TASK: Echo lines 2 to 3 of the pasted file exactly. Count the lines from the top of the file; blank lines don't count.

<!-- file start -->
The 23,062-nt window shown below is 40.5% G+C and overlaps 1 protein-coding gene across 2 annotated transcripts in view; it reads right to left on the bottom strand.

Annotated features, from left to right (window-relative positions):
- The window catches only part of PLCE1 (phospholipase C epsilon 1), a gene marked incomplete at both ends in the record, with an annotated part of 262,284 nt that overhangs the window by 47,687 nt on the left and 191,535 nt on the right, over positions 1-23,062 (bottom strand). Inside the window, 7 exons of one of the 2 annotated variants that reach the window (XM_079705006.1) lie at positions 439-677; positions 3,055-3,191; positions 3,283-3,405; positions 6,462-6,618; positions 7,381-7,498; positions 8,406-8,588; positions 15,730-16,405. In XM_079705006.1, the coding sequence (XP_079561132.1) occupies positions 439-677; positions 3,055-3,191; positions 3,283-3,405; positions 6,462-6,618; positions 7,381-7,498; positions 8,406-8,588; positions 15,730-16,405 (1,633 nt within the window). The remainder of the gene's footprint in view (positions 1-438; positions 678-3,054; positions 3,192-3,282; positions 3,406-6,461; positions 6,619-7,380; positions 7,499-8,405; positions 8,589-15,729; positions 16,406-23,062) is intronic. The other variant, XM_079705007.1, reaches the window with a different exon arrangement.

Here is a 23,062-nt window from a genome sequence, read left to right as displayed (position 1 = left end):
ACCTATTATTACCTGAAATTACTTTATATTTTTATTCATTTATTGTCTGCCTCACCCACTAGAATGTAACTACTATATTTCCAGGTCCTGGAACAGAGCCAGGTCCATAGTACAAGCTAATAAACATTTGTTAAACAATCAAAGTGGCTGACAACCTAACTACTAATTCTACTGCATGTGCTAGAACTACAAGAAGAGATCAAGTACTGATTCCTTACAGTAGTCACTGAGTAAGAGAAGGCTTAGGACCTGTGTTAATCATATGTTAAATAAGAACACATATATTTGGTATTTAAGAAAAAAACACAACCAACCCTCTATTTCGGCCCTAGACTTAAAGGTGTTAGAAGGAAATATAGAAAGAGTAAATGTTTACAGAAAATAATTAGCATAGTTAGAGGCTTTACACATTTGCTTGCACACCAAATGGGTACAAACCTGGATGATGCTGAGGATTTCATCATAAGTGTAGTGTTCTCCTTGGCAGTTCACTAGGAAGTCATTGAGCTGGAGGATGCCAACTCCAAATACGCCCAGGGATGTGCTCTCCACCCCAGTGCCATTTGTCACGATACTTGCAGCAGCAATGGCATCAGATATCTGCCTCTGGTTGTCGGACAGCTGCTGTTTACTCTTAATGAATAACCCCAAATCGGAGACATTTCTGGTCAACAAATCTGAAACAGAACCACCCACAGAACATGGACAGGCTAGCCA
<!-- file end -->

Annotated features, from left to right (window-relative positions):
- The window catches only part of PLCE1 (phospholipase C epsilon 1), a gene marked incomplete at both ends in the record, with an annotated part of 262,284 nt that overhangs the window by 47,687 nt on the left and 191,535 nt on the right, over positions 1-23,062 (bottom strand). Inside the window, 7 exons of one of the 2 annotated variants that reach the window (XM_079705006.1) lie at positions 439-677; positions 3,055-3,191; positions 3,283-3,405; positions 6,462-6,618; positions 7,381-7,498; positions 8,406-8,588; positions 15,730-16,405. In XM_079705006.1, the coding sequence (XP_079561132.1) occupies positions 439-677; positions 3,055-3,191; positions 3,283-3,405; positions 6,462-6,618; positions 7,381-7,498; positions 8,406-8,588; positions 15,730-16,405 (1,633 nt within the window). The remainder of the gene's footprint in view (positions 1-438; positions 678-3,054; positions 3,192-3,282; positions 3,406-6,461; positions 6,619-7,380; positions 7,499-8,405; positions 8,589-15,729; positions 16,406-23,062) is intronic. The other variant, XM_079705007.1, reaches the window with a different exon arrangement.